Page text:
Conclusions: Respiratory patient information resources are written with a reading age above the recommended level. None of the evaluated patient resources were written at the appropriate adult reading age. In order for patients to make informed decisions about their health, information needs to be presented at a level that they can understand.

Abstract P204 Table


NJ Roberts, SF Smith, MR Partridge. NHLI Division at Charing Cross Hospital, Imperial College London, London, UK

Background: Although respiratory e-learning has been shown to be as good as traditional methods at facilitating knowledge transfer in medical undergraduates, it is not always their preferred choice of teaching method.1 Among postgraduate respiratory trainees there may be less interest in e-learning in the UK compared with other European countries.2

Methods: This study investigated postgraduate trainees’ (F1 and F2) and specialist registrars’ (SpR) e-awareness, their preferred learning styles and their willingness to embrace e-learning in respiratory medicine teaching. All were required to attend regular seminars in respiratory medicine. One week prior to a specific seminar they were asked to study e-learning modules in respiratory medicine (four modules: “diagnosis of respiratory disease”, “respiratory emergencies”, “lung cancer” and “asthma”). At the subsequent session, participants completed questionnaires on their learning styles and on the e-modules.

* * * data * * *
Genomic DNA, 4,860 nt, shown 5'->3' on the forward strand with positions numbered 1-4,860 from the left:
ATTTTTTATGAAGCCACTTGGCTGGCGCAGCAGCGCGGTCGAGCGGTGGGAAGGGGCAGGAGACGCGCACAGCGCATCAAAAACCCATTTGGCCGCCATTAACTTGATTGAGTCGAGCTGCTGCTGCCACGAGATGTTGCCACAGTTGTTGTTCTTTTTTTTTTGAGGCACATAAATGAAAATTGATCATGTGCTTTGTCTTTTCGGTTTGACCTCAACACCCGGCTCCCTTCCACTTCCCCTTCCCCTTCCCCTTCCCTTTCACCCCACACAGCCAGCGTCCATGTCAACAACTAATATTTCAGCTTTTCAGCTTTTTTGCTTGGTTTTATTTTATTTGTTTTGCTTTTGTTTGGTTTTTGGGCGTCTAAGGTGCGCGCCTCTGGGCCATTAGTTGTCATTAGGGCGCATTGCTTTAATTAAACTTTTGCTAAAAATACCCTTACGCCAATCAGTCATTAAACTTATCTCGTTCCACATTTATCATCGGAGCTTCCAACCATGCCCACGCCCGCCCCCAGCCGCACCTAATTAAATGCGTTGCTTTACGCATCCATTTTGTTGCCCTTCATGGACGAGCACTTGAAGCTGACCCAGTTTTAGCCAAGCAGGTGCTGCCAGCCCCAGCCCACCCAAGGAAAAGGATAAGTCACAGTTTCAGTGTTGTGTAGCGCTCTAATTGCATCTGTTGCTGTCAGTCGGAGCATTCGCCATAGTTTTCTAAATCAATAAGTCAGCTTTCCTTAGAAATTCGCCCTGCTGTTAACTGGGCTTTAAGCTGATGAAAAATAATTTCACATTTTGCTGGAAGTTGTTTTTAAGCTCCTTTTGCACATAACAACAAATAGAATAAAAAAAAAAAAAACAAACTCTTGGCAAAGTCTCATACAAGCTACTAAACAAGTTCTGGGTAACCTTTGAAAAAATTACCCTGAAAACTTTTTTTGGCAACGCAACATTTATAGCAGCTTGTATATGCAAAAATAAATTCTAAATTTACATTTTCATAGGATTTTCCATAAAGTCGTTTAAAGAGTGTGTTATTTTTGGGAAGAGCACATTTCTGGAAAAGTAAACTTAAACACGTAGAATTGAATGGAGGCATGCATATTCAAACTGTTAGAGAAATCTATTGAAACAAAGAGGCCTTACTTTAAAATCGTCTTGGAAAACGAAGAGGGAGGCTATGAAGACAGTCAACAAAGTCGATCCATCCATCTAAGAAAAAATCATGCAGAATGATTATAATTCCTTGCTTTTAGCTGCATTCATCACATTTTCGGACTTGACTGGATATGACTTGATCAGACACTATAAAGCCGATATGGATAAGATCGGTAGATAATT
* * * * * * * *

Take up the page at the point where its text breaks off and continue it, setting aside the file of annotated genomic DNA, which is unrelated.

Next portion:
Results: 44 trainees and SpR participated in the study (F1  =  17, F2  =  15, SpR  =  12; 14 men, 30 women; mean age 27 years). Approximately half were Imperial College graduates and most had studied in the UK. 25/44 (58%) had minimal or no previous exposure to e-learning. Most (86%) had access to the internet (38/44) at home and 17/44 (39%) used the internet for education purposes three to four times a week. Most (95%) stated their preferred teaching source to be face to face contact with a teacher. More than half (61%) scored highly for collaborative learning styles. Very few participants (34%) had used any of the e-learning modules before their training session (15/44). There was no correlation between previous exposure to current or previous e-learning use and personal learning style.